JULY 4, 1959
HYDE PARK—The Fourth of July is a date for rejoicing in the United States. All over the country it is celebrated in different ways, but I always have wished that one little ceremony could be identical in every city, town and village.
On this day I would like to have the Declaration of Independence read by the mayor or other head official, whoever he may be, on the steps of the town or city hall. Then I would like a short speech, not an oration, telling both young and old how this document came to be written and the ages of the men who signed it.
We should be reminded that the founding fathers were, for the most part, very young, and that it took great courage to face the conditions of their day. Their actions gave hope to people all over the world, which was somewhat smaller than it is today.
I think that if it became our habit to think of the Declaration of Independence and our country as it existed in 1776, we would face today's problems with more courage.
There are many ways in which today we could express our patriotism and the world in which we live.
In Westchester County, New York, one community has a slogan for the Fourth of July: "Independence—everyone is declaring it. We are sharing it." They are using the day to raise funds for the people of Korea, thereby sharing some of our independence.
Other communities might make sure that they have no citizens who do not share fully in the independence promised every citizen of this nation. This might mean taking a close look at the local employment conditions, for no one who is out of a job can be really independent or has a job that doesn't pay a living wage. No one can be really independent who suffers any civil disability or who does not receive equal justice before the law.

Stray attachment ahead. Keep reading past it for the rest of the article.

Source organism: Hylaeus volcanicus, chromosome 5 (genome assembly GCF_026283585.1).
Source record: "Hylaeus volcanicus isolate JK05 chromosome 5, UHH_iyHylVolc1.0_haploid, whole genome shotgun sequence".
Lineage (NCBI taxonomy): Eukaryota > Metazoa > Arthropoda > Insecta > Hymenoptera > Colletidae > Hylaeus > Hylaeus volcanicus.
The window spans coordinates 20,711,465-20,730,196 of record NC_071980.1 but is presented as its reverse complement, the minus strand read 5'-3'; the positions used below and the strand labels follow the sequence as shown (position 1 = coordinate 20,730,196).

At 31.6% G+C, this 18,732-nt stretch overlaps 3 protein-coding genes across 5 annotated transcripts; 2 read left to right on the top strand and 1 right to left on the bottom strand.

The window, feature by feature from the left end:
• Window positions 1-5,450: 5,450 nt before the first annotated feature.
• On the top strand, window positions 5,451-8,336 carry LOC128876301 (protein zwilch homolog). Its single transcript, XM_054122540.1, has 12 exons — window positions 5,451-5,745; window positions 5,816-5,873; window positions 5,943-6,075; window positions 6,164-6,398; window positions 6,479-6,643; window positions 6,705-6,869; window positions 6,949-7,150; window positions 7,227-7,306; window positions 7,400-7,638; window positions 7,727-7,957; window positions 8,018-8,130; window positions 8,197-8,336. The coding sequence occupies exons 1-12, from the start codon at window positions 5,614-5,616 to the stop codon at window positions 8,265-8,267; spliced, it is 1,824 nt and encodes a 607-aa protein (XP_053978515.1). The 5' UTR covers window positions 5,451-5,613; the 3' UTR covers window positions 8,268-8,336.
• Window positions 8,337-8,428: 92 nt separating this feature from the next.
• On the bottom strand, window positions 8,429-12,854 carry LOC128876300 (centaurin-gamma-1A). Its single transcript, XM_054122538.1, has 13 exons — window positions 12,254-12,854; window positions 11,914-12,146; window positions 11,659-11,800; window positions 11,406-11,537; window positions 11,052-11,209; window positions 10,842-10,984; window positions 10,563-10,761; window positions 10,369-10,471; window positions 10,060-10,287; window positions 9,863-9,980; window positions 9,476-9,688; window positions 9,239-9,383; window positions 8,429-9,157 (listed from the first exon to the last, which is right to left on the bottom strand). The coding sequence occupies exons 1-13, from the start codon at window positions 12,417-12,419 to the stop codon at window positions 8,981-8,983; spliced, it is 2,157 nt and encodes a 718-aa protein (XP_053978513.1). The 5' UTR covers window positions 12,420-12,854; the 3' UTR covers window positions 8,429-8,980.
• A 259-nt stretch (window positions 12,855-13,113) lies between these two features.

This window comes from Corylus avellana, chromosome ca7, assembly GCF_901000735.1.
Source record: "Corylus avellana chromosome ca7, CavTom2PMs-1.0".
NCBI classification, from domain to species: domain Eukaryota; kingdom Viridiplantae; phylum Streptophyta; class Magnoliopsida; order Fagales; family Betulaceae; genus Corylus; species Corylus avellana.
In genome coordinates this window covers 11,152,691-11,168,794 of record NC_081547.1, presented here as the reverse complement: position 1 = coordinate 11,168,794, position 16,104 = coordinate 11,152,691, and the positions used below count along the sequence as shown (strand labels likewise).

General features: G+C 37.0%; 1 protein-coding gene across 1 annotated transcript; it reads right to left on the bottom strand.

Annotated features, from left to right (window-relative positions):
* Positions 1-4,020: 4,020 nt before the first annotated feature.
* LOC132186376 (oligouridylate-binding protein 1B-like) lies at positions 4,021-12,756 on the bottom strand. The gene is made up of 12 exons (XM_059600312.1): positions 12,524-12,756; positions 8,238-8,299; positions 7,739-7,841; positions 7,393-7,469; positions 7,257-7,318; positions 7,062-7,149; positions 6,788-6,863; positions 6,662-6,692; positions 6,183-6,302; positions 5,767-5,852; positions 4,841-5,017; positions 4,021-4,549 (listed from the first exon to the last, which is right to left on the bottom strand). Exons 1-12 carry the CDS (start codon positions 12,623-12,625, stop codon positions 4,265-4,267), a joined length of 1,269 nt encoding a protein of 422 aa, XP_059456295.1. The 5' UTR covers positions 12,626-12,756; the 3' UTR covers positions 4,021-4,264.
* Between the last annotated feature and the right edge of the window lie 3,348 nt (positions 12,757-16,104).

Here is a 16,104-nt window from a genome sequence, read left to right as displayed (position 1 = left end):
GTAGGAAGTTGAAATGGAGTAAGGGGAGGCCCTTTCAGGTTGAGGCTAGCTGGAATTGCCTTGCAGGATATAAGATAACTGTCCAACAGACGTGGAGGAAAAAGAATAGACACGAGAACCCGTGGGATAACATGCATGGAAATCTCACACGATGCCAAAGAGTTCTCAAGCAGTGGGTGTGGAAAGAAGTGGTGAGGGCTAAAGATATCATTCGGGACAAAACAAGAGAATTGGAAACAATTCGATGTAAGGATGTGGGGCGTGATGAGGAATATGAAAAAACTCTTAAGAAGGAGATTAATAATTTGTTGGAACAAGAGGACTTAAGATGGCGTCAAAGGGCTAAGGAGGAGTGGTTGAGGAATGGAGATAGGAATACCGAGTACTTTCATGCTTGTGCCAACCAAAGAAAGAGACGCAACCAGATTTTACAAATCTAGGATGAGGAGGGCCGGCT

But all these things can still exist in our country if we forget about the Declaration of Independence and the fact that we must implement it every day of our lives to make its promises the reality of our world today.
The Fourth of July is not just a day for having a good time. It is a day when we urge our citizens to remember that in this country we paint the picture of democracy for the whole world to see, and what we do here may well determine whether people in other parts of the world follow the Communist or the democratic idea.
(Copyright, 1959, by United Feature Syndicate, Inc.)
Names Mentioned or Referenced
- Hyde Park (Dutchess County, N.Y., United States)
About this document
My Day by Eleanor Roosevelt, July 4, 1959
Digital edition created by The Eleanor Roosevelt Papers Project The George Washington University Old Main Building, Suite 406 1951 F Street, NW Washington, DC 20052
- Brick, Christopher (Editor)
- Regenhardt, Christy (Associate Editor)
- Black, Allida M. (Editor)
- Binker, Mary Jo (Associate Editor)
- Alhambra, Christopher C. (Electronic Text Editor)
Digital edition published 2008, 2017 by
The Eleanor Roosevelt Papers Project
Available under licence from the Estate of Anna Eleanor Roosevelt.
Published with permission from the Estate of Anna Eleanor Roosevelt.
MEP edition publlished on 2008-06-30
TEI-P5 edition published on 2017-04-28
Transcription created from a photocopy of a UFS wire copy of a My Day column instance
archived at the Franklin D. Roosevelt Library.
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